|King Edward VI School|
Upper St John Street
|Motto||Deo Patriae Scholae |
For God, Country, and School
|Department for Education URN||124408 Tables|
|Age||11 to 18|
|Houses||Addison, Clinton, Darwin and Garrick|
King Edward VI School, Lichfield, is a co-educational comprehensive school near the heart of the city of Lichfield, Staffordshire, England. The school is a co-educational comprehensive school maintained by Staffordshire Education Authority and admits pupils from the age of 11 (Year 7), with most electing to continue their education into the Sixth Form, leaving at 18 (Year 13). In the main school (Years 7-11), the published admissions number is 214 pupils for each year group. In total there are in excess of 1400 pupils on roll.
In 1995, the school celebrated its 500th anniversary, its Quincentenary. During its long history the school has educated some famous names, most notably Samuel Johnson.
In 1495 Bishop Smythe established the school as a free grammar school as part of the same foundation as St. John's Hospital, a home for the elderly. Every day prayers are said for the school in the tiny chapel which forms part of the St. John's almshouses in St. John's Street. The school takes its name from the Tudor boy king who reigned between 1547 and 1553. The school crest incorporates features of the royal Tudor coat of arms. The Latin inscription beneath, "Deo, Patriae, Scholae", is broadly translated as "for God, Country, and School".
In the 18th century a number of eminent people were educated at the school. These included the great scholar and compiler of the first English dictionary, Dr. Samuel Johnson (the buildings of the former grammar school bear his name), David Garrick, the actor, and Joseph Addison, the essayist and politician. Two of the school's four houses are named after Addison and Garrick. (The other houses are named after Roger de Clinton who founded a priory in Lichfield in the 12th century and Erasmus Darwin, who lived in the City for a number of years).
Until the beginning of the twentieth century the school occupied the school house in St. John's Street, opposite St. John's Hospital. It can still be seen, now forming part of the District Council premises. In 1903 the first building on the present site was opened. Further extensions were added in the 1920s and 1950s to what has come to be known as Johnson Hall.
King Edward VI School was also linked to the last State boarding school in the Staffordshire area. From 1953 to 1981 it was linked to Maple Hayes boarding school which housed up to 70 boys. Maple Hayes was purchased by Staffordshire council in 1951 after being sold by the Worthington family and officially opened as a boarding school on 18 November 1953. Boys would walk the 3.1 miles to King Edward VI school each day and board at Maple Hayes. It closed as a boy's boarding school in 1981 ending a 200 year history of State boarding schools in the Staffordshire area.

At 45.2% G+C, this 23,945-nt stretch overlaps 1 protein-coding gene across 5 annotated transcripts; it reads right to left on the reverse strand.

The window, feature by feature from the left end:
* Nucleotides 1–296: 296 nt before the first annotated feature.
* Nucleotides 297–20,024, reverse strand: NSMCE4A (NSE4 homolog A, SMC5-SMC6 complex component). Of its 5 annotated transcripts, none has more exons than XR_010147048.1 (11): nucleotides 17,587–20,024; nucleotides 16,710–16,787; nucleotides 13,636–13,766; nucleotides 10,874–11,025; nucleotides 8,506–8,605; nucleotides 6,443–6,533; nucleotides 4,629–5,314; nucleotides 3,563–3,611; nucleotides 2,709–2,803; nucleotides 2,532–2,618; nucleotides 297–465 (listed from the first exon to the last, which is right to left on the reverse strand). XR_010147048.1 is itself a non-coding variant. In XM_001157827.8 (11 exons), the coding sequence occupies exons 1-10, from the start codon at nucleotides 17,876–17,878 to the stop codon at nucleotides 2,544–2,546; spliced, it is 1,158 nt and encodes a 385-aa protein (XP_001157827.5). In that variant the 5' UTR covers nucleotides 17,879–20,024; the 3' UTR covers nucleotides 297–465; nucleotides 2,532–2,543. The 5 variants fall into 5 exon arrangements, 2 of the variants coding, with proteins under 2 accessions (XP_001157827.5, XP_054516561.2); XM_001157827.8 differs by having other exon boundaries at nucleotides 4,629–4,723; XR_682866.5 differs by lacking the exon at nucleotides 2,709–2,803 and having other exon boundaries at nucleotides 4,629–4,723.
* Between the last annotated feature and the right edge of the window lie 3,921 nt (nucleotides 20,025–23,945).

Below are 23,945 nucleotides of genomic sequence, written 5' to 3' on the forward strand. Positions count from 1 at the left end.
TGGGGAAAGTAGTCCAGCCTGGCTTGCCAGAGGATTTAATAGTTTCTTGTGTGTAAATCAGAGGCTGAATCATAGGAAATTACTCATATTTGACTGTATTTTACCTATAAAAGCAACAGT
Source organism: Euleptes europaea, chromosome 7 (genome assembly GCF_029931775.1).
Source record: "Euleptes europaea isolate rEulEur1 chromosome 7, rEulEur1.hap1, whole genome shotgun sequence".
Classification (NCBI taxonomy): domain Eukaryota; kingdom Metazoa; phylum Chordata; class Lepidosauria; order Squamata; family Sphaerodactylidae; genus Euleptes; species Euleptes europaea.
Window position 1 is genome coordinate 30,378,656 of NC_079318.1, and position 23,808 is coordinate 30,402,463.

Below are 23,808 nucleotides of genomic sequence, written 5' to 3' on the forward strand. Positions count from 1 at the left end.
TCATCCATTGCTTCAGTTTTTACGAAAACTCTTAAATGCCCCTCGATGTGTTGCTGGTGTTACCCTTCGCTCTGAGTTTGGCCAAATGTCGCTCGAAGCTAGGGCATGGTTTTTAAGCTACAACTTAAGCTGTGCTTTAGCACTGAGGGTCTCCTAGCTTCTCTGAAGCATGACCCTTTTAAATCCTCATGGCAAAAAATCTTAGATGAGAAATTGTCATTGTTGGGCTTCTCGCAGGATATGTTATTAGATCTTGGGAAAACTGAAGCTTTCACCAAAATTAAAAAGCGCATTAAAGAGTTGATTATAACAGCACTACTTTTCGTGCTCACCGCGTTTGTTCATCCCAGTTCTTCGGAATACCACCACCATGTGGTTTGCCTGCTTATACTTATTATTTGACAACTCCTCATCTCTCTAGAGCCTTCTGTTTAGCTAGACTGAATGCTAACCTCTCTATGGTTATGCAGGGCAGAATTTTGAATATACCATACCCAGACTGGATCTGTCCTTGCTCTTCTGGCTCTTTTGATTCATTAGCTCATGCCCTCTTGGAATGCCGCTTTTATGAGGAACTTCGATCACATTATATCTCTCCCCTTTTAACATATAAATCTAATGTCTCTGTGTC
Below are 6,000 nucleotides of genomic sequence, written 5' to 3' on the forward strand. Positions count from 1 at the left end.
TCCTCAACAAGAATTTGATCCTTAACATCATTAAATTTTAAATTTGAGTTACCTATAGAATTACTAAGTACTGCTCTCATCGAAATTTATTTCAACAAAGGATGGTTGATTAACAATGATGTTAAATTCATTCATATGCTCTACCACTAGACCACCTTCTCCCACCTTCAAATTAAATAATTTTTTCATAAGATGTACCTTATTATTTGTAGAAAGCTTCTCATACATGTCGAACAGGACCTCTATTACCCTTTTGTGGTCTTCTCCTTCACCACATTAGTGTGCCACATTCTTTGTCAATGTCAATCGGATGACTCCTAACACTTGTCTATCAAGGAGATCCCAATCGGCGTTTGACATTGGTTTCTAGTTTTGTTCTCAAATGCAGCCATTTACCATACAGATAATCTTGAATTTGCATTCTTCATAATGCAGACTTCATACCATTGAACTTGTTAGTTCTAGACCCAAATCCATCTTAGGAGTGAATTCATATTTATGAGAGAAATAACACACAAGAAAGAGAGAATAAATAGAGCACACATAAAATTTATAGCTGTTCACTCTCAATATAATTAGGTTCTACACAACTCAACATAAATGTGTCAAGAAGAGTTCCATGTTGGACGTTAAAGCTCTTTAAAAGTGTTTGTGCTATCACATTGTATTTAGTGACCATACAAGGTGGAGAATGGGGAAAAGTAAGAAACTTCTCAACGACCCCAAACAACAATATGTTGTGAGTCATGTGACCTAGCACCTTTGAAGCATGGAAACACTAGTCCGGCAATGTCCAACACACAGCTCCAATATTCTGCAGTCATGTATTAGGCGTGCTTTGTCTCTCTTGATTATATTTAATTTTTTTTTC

The present King Edward VI School was created in 1971 by the merger of the grammar school with Kings Hill secondary modern school which had been built on an adjacent site in the 1950s to cater for the City's expanding population. The premises of the former Kingshill School are referred to as Bader Hall in recognition of Douglas Bader, the World War II fighter ace, who opened that school in 1959. The original grammar school area is referred to as 'Johnson' after Dr Samuel Johnson, the famous British author who was educated at the school and lived in Lichfield for a time.
The school's success as a comprehensive school owes much to the merging of two strong and successful traditions; on the one hand, the tradition of academic excellence associated with the grammar school and, on the other, the modern school tradition of care and support for the individual. Academic challenge and care for the individual remain the twin guiding principles of the school today.
King Edwards has recently had a new music block built worth £1 million and includes state of the art rooms and an ecological design to help improve the school. It has also recently built a new sixth form block where sixth form students can relax and socialise it also contains four class rooms used exclusively for sixth form lessons
The aim of the School Council is to provide a forum for the discussion by students' representatives of issues raised by students or staff and which affect the life of the school.
It gets good results at GCSE and A-level. The A-level results are consistently amongst the top schools in Staffordshire.